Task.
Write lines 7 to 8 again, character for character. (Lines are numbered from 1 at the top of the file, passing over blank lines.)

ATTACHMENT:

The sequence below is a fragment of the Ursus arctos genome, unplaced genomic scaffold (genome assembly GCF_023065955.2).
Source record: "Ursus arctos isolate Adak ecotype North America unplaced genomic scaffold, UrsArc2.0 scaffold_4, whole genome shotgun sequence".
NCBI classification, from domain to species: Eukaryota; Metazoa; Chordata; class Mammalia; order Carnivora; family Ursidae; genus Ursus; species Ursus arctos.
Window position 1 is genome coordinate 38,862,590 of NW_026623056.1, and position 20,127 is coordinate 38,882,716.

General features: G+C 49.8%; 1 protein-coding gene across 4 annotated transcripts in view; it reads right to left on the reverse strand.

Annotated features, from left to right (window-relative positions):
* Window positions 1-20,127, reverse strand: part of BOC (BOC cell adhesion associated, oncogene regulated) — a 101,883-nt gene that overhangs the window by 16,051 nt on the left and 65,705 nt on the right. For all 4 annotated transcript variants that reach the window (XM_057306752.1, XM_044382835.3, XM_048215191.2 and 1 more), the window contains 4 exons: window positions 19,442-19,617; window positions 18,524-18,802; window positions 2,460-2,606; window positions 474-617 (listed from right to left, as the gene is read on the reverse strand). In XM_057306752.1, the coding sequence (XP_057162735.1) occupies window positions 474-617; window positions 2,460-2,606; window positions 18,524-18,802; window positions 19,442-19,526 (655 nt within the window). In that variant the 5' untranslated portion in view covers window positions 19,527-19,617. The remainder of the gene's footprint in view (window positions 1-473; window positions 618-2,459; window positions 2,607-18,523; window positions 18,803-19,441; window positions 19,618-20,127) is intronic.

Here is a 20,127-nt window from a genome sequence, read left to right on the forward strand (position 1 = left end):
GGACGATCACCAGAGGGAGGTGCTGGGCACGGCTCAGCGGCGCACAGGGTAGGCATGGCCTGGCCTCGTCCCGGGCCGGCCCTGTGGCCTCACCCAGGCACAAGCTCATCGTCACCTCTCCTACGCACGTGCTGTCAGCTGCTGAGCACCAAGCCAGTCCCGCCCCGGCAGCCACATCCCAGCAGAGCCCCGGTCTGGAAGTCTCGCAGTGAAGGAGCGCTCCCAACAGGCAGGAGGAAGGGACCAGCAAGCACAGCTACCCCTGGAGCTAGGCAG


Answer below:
* Window positions 1-20,127, reverse strand: part of BOC (BOC cell adhesion associated, oncogene regulated) — a 101,883-nt gene that overhangs the window by 16,051 nt on the left and 65,705 nt on the right. For all 4 annotated transcript variants that reach the window (XM_057306752.1, XM_044382835.3, XM_048215191.2 and 1 more), the window contains 4 exons: window positions 19,442-19,617; window positions 18,524-18,802; window positions 2,460-2,606; window positions 474-617 (listed from right to left, as the gene is read on the reverse strand). In XM_057306752.1, the coding sequence (XP_057162735.1) occupies window positions 474-617; window positions 2,460-2,606; window positions 18,524-18,802; window positions 19,442-19,526 (655 nt within the window). In that variant the 5' untranslated portion in view covers window positions 19,527-19,617. The remainder of the gene's footprint in view (window positions 1-473; window positions 618-2,459; window positions 2,607-18,523; window positions 18,803-19,441; window positions 19,618-20,127) is intronic.

Here is a 20,127-nt window from a genome sequence, read left to right on the forward strand (position 1 = left end):